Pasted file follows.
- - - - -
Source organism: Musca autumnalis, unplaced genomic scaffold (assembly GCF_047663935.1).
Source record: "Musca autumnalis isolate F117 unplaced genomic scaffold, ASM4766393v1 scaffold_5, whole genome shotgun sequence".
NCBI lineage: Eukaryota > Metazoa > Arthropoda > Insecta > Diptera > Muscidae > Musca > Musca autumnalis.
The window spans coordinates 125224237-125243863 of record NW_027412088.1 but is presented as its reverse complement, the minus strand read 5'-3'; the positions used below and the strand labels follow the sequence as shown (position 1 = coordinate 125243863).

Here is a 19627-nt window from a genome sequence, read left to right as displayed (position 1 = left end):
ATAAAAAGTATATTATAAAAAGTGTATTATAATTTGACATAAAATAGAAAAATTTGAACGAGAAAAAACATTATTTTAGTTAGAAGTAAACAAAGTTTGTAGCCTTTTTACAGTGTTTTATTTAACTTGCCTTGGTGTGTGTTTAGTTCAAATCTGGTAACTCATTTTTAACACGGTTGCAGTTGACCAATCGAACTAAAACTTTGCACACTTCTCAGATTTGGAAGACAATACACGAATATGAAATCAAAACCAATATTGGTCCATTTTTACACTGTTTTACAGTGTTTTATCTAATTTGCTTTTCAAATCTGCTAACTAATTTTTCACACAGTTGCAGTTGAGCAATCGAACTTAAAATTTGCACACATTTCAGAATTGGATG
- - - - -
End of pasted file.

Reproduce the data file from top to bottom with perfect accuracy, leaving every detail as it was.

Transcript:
Source organism: Musca autumnalis, unplaced genomic scaffold (assembly GCF_047663935.1).
Source record: "Musca autumnalis isolate F117 unplaced genomic scaffold, ASM4766393v1 scaffold_5, whole genome shotgun sequence".
NCBI lineage: Eukaryota > Metazoa > Arthropoda > Insecta > Diptera > Muscidae > Musca > Musca autumnalis.
The window spans coordinates 125224237-125243863 of record NW_027412088.1 but is presented as its reverse complement, the minus strand read 5'-3'; the positions used below and the strand labels follow the sequence as shown (position 1 = coordinate 125243863).

Here is a 19627-nt window from a genome sequence, read left to right as displayed (position 1 = left end):
ATAAAAAGTATATTATAAAAAGTGTATTATAATTTGACATAAAATAGAAAAATTTGAACGAGAAAAAACATTATTTTAGTTAGAAGTAAACAAAGTTTGTAGCCTTTTTACAGTGTTTTATTTAACTTGCCTTGGTGTGTGTTTAGTTCAAATCTGGTAACTCATTTTTAACACGGTTGCAGTTGACCAATCGAACTAAAACTTTGCACACTTCTCAGATTTGGAAGACAATACACGAATATGAAATCAAAACCAATATTGGTCCATTTTTACACTGTTTTACAGTGTTTTATCTAATTTGCTTTTCAAATCTGCTAACTAATTTTTCACACAGTTGCAGTTGAGCAATCGAACTTAAAATTTGCACACATTTCAGAATTGGATG